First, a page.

A company contracted to make nuclear submarines for the U.S. Navy can't request payment for extra costs incurred as a result of new fire safety regulations because it was too late in filing its claim for a price adjustment, the Federal Circuit ruled.
The U.S. Department of Labor on Wednesday doubled down on the adequacy of its response to the novel coronavirus just hours after Democrats postponed a hearing on Capitol Hill scheduled for earlier in the day, causing a tussle over whether the delay was a political power play.
An Indiana state appeals court on Wednesday affirmed a defense verdict in a suit seeking to hold a hospital liable for a worker whose post about a minor patient's death on Facebook purportedly caused the patient's family emotional distress, saying certain evidence was properly allowed.
A key Senate committee said Wednesday it will vote next month on several nominees for top positions at federal labor and employment agencies, including three of the president's picks to join the U.S. Equal Employment Opportunity Commission and two potential National Labor Relations Board members.
Kroger won't require workers to return coronavirus-related emergency pay they received that the company contended were overpayments, the United Food and Commercial Workers Local 770 said Wednesday.
California drivers have asked a federal judge to certify their consolidated class action accusing Uber of flouting a Golden State worker classification law by labeling drivers as independent contractors to deny them proper wages, sick leave and expense reimbursements.
A Chicago-area used luxury car dealer was hit Tuesday with proposed class claims in Illinois state court that it violated the state's biometric privacy law by requiring workers to scan their fingerprints for timekeeping without obtaining informed consent.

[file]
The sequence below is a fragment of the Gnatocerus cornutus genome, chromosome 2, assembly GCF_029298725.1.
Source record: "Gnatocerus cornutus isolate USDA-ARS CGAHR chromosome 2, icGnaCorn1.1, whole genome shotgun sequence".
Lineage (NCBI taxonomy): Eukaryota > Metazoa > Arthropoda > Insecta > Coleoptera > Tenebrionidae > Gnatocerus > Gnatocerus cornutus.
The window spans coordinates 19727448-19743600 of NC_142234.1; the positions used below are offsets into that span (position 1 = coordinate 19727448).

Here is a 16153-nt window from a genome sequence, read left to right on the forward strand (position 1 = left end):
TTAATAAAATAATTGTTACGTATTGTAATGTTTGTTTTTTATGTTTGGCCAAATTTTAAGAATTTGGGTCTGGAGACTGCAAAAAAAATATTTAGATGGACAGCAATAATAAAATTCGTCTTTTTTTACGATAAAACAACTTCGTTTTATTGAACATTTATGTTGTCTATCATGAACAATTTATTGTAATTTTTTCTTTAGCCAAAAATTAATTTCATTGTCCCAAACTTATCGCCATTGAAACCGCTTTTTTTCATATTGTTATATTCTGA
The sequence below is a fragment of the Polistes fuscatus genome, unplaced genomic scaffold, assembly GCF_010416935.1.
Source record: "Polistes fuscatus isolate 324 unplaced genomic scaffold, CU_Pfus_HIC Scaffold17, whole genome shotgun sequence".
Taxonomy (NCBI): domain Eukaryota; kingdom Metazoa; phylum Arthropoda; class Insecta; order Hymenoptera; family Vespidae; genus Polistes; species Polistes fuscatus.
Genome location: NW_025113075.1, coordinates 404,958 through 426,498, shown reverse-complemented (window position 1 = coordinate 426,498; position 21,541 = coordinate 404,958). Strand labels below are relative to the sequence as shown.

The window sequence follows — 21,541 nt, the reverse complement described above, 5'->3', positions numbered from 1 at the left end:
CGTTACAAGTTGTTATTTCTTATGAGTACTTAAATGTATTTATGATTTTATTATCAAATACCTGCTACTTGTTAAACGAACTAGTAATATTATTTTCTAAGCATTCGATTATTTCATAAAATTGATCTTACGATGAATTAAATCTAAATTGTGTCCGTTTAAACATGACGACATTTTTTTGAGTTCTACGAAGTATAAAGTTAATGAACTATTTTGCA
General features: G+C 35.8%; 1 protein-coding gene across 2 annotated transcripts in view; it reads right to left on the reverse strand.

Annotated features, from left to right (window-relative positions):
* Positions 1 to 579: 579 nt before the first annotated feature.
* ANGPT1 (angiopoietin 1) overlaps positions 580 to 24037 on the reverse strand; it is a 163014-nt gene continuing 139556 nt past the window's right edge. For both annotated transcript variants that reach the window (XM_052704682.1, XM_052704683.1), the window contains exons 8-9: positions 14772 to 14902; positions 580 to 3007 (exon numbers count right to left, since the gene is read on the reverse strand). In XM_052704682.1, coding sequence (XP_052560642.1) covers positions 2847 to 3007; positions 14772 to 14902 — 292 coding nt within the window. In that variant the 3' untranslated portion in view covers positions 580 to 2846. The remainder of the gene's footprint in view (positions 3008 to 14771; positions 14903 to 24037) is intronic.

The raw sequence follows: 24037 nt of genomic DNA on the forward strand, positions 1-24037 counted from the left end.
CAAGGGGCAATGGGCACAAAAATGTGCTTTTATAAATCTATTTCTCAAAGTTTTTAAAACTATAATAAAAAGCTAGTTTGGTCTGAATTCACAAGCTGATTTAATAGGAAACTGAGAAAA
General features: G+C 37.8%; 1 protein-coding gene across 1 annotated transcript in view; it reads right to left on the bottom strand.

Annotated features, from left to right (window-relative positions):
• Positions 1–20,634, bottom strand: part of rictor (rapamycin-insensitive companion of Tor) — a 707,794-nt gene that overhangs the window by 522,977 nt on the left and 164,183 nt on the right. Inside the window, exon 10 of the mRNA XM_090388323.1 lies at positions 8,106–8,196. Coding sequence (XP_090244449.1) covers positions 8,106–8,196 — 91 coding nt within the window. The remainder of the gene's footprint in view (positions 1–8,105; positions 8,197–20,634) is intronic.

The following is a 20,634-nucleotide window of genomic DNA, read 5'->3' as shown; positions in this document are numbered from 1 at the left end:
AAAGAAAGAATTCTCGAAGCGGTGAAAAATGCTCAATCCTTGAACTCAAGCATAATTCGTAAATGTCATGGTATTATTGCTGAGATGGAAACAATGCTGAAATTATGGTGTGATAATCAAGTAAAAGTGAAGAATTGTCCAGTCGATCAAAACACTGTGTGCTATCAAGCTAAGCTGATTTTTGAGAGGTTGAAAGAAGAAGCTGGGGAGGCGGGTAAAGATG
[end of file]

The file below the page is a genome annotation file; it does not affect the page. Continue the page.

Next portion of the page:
Tesla Inc. dropped its lawsuit against Alameda County in California federal court on Wednesday, 11 days after filing the suit, which alleged that the county made an unconstitutional "power grab" when it initially prevented the electric car manufacturer from reopening its Fremont, California, plant.
A Pennsylvania federal judge has given his initial blessing to a collective class of servers at 16 brewery restaurants who claim they were not paid minimum wage because their employer wrongly calculated their pay when taking a "tip credit" for time they spent on untipped work.
Out-of-state employers of Illinois residents may be subject to state withholding requirements if their employees work remotely in the state for more than 30 days due to the novel coronavirus pandemic, the Illinois Department of Revenue announced Wednesday.
The Third Circuit on Wednesday upheld a ruling tossing out a $3.5 million verdict against a defense contractor for allegedly defaming a former engineer who was accused of threatening her supervisors, finding that the ex-employee's defamation claims were filed too late.
The Ninth Circuit has refused to revive a group of flight attendants' legal malpractice suit against an Arkansas law firm, finding that the workers failed to provide expert testimony to support their claims.
K&L Gates LLP has added a former Kutak Rock LLP commercial litigator with expertise in real estate, construction, employment and retail matters as a partner to its Orange County, California, office, the firm said in a release.